Maker of pool cues from 1982 to present in Las Vegas, Nevada.

Jerry W. Franklin, founder of South West Cues, was inducted posthumously into the American Cuemakers Association Hall of Fame in March 2005.

Born in Great Bend, Kansas in 1953, Jerry came from a classic Midwestern family. Hard work and hard play brought them to a tiny desert boomtown in 1982: Las Vegas, Nevada.

Mechanical aptitude surfaced early for Jerry. By the time he was 10 years old, he was building go-carts from scrap bicycle parts. The day his dad discovered the lawnmower dismantled and the missing motor mounted on his son's "dragster," he knew that the boy was an achiever.

While pursuing a college degree in accounting, his talents and aspirations found a meeting place. In 1976, he repaired David Kersenbrock's car in exchange for a custom pool cue. Shortly thereafter, while setting up a bookkeeping system for Kersenbrock Cue Service, Jerry became intrigued with the machinations of building a pool cue. Soon, he was helping on the machines and learning how to make cues. In 1978, Kersenbrock briefly relocated to Arizona, and Jerry, remaining in Las Vegas, worked in the refrigeration business for the next two years.

In 1980, Jerry started to do cue repairs on his own, and began assembling the equipment necessary to make cues. By 1982, South West Cues was founded. "South West Cues" was the name Jerry selected because it was a collaboration of many hands, minds and passions. From the early years, family members pitched in intermittently. Jerry's nephew and successor Mike Bunker explains, "He gave everyone input into the business. We all had opportunity to develop."

As Franklin's shop in Las Vegas grew, Kersenbrock returned to contribute inlaid artwork while the two jointly developed a new cutting technique. What began as an idea inspired by a hobby magazine became an important innovation in the cuemaking industry. A table saw with mounted jig for tapered cuts shortened a 20-minute job to five minutes. There were many months of experimentation and fine-tuning. Today those same machines still achieve a phenomenally smooth cut, saving important time and labor while avoiding human error in over-sanding.
As South West Cue's popularity grew, so did the number of visitors to the shop. Often described as a true gentleman, Jerry always took the time to stop and talk, share and explain. He was equally forthcoming with information for other cuemakers as well as cue enthusiasts.

Based on outward appearance, there has been confusion between Kersenbrock cues and early South West cues. Although Jerry maintained the six-point and brass joint screw designs from David, he changed the doweling technique of the butt section at his own shop in 1980. The grip section was extended three inches, doweling in two directions; up into the nose and down into the base.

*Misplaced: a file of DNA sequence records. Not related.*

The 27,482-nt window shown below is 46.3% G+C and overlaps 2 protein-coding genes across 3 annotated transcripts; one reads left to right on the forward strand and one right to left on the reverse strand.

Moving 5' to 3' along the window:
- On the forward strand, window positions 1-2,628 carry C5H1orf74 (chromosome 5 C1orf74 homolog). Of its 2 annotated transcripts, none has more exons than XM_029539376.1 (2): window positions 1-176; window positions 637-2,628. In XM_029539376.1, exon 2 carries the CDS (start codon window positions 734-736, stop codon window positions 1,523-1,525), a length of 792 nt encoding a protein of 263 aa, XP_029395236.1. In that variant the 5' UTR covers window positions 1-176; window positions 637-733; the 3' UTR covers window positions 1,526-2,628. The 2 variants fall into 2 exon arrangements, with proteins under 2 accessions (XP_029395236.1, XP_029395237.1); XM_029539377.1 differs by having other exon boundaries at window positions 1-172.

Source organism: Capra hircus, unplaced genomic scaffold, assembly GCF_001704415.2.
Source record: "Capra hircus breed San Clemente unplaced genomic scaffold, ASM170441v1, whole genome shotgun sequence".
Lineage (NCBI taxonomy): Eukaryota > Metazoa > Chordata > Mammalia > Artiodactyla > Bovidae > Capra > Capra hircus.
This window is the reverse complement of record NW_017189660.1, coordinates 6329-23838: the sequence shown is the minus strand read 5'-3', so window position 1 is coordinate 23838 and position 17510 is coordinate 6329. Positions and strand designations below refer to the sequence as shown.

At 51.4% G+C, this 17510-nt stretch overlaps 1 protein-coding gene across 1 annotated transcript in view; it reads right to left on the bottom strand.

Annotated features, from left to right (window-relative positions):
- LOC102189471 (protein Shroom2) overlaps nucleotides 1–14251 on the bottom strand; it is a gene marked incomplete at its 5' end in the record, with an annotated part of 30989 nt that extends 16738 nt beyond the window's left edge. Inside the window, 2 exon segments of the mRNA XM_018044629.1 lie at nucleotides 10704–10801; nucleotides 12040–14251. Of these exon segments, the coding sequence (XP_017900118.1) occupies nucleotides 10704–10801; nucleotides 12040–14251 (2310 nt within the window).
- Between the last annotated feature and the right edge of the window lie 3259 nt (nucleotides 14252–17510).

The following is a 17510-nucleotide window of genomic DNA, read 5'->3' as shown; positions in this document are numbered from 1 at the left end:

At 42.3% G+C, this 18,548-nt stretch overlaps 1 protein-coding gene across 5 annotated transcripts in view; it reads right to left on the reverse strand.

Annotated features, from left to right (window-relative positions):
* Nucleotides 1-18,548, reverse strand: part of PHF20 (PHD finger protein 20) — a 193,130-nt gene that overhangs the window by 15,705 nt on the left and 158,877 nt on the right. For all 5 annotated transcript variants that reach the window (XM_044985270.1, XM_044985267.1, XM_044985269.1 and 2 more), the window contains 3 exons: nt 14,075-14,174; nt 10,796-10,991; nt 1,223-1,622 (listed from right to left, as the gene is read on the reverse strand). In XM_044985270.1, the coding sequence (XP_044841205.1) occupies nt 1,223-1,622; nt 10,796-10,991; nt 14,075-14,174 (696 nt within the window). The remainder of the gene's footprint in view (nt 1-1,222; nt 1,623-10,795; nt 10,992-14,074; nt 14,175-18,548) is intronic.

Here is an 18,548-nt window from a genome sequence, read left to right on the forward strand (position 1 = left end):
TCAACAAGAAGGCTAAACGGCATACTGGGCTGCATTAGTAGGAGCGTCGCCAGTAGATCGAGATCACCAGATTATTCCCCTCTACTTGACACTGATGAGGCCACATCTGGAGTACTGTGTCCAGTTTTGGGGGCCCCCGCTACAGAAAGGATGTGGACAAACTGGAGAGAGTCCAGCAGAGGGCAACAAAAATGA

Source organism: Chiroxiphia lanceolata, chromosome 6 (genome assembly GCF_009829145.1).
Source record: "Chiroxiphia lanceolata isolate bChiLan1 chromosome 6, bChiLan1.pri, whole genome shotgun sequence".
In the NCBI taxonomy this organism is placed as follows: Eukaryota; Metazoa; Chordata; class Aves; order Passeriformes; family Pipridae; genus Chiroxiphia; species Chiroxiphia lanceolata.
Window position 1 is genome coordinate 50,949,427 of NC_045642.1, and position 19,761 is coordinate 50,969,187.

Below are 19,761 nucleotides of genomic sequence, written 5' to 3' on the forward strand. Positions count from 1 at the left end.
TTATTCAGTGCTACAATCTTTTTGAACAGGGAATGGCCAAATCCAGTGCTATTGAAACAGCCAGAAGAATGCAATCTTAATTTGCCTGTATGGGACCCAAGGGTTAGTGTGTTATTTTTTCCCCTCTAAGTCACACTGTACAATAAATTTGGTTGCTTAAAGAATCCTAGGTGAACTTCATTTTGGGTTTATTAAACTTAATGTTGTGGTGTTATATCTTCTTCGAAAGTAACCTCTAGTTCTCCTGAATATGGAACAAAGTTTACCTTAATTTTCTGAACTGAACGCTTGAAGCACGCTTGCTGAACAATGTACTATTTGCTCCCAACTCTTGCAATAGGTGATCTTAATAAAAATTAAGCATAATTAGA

South West cues are easily identifiable by their design and construction. The joint is the most recognizable aspect of the cue. With its long brass 3/8-11 screw and 3/8 in. micarta collar on both the butt and the shaft, it used to be that you could identify a South West cue from across a room. Now that several other makers have adopted the basic design, identification requires closer inspection. For instance, South West cues have a rubber bumper that pops in and out, as opposed to many of the copies which have bumpers held in place with a typical screw. Although the early cues are unmarked, cues made since 1993 feature the cactus symbol stamped into the joint screw, followed by the serial number (which begins each year with 300) and the year of manufacture. The company recommends a Certificate of Authenticity for pre-1993 cues.

On May 11, 1996, just when Jerry was starting to get enough free time to do some of the activities he really enjoyed, he died suddenly of a heart attack, at the age of 42. His wife Laurie and the other workers in the shop have continued making South West cues with the same pursuit of excellence that Jerry started 14 years earlier.
If you order a South West cue today, it will take approximately eight years to arrive. There are two reasons for this. The first has to do with the time required for the scientific approach used in making a South West cue. For example, the shafts start as long, one-inch square pieces of rock maple. They are turned down by a series of twelve cuts that remove less than a sixteenth of an inch at a time, with a minimum of two weeks between each cut. The densities of the materials used in the three sections of the butt are calculated with a computer to determine the weight and balance point of a cue. Added weight or adjustment of balance comes from the aluminum or steel threaded rods that connect the three sections together. Once the butt is assembled, it is turned down with a series of cuts that are several weeks apart.